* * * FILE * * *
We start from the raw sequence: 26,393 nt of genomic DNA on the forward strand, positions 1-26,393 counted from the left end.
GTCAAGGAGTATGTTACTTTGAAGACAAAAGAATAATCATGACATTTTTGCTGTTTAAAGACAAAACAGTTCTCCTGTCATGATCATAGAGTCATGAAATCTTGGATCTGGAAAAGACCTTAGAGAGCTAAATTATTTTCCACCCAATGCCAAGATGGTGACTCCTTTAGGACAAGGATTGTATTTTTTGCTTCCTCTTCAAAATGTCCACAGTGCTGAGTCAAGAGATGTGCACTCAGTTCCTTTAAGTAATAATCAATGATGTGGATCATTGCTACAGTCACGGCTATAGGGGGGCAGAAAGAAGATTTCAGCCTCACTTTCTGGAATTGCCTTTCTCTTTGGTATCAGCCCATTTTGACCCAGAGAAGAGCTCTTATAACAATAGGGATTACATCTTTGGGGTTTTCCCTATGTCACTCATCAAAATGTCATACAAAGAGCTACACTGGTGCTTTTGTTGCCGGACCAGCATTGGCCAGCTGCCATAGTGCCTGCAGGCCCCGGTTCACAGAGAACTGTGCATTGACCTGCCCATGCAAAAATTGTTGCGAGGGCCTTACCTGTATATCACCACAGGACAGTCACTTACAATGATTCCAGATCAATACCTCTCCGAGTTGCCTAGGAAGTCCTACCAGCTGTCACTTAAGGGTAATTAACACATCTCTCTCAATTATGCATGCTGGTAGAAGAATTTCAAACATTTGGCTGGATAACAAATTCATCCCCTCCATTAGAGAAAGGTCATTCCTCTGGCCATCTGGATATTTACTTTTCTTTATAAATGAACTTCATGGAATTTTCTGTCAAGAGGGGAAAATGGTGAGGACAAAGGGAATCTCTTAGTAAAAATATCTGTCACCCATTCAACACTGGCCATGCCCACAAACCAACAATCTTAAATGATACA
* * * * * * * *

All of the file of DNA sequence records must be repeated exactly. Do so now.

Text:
We start from the raw sequence: 26,393 nt of genomic DNA on the forward strand, positions 1-26,393 counted from the left end.
GTCAAGGAGTATGTTACTTTGAAGACAAAAGAATAATCATGACATTTTTGCTGTTTAAAGACAAAACAGTTCTCCTGTCATGATCATAGAGTCATGAAATCTTGGATCTGGAAAAGACCTTAGAGAGCTAAATTATTTTCCACCCAATGCCAAGATGGTGACTCCTTTAGGACAAGGATTGTATTTTTTGCTTCCTCTTCAAAATGTCCACAGTGCTGAGTCAAGAGATGTGCACTCAGTTCCTTTAAGTAATAATCAATGATGTGGATCATTGCTACAGTCACGGCTATAGGGGGGCAGAAAGAAGATTTCAGCCTCACTTTCTGGAATTGCCTTTCTCTTTGGTATCAGCCCATTTTGACCCAGAGAAGAGCTCTTATAACAATAGGGATTACATCTTTGGGGTTTTCCCTATGTCACTCATCAAAATGTCATACAAAGAGCTACACTGGTGCTTTTGTTGCCGGACCAGCATTGGCCAGCTGCCATAGTGCCTGCAGGCCCCGGTTCACAGAGAACTGTGCATTGACCTGCCCATGCAAAAATTGTTGCGAGGGCCTTACCTGTATATCACCACAGGACAGTCACTTACAATGATTCCAGATCAATACCTCTCCGAGTTGCCTAGGAAGTCCTACCAGCTGTCACTTAAGGGTAATTAACACATCTCTCTCAATTATGCATGCTGGTAGAAGAATTTCAAACATTTGGCTGGATAACAAATTCATCCCCTCCATTAGAGAAAGGTCATTCCTCTGGCCATCTGGATATTTACTTTTCTTTATAAATGAACTTCATGGAATTTTCTGTCAAGAGGGGAAAATGGTGAGGACAAAGGGAATCTCTTAGTAAAAATATCTGTCACCCATTCAACACTGGCCATGCCCACAAACCAACAATCTTAAATGATACA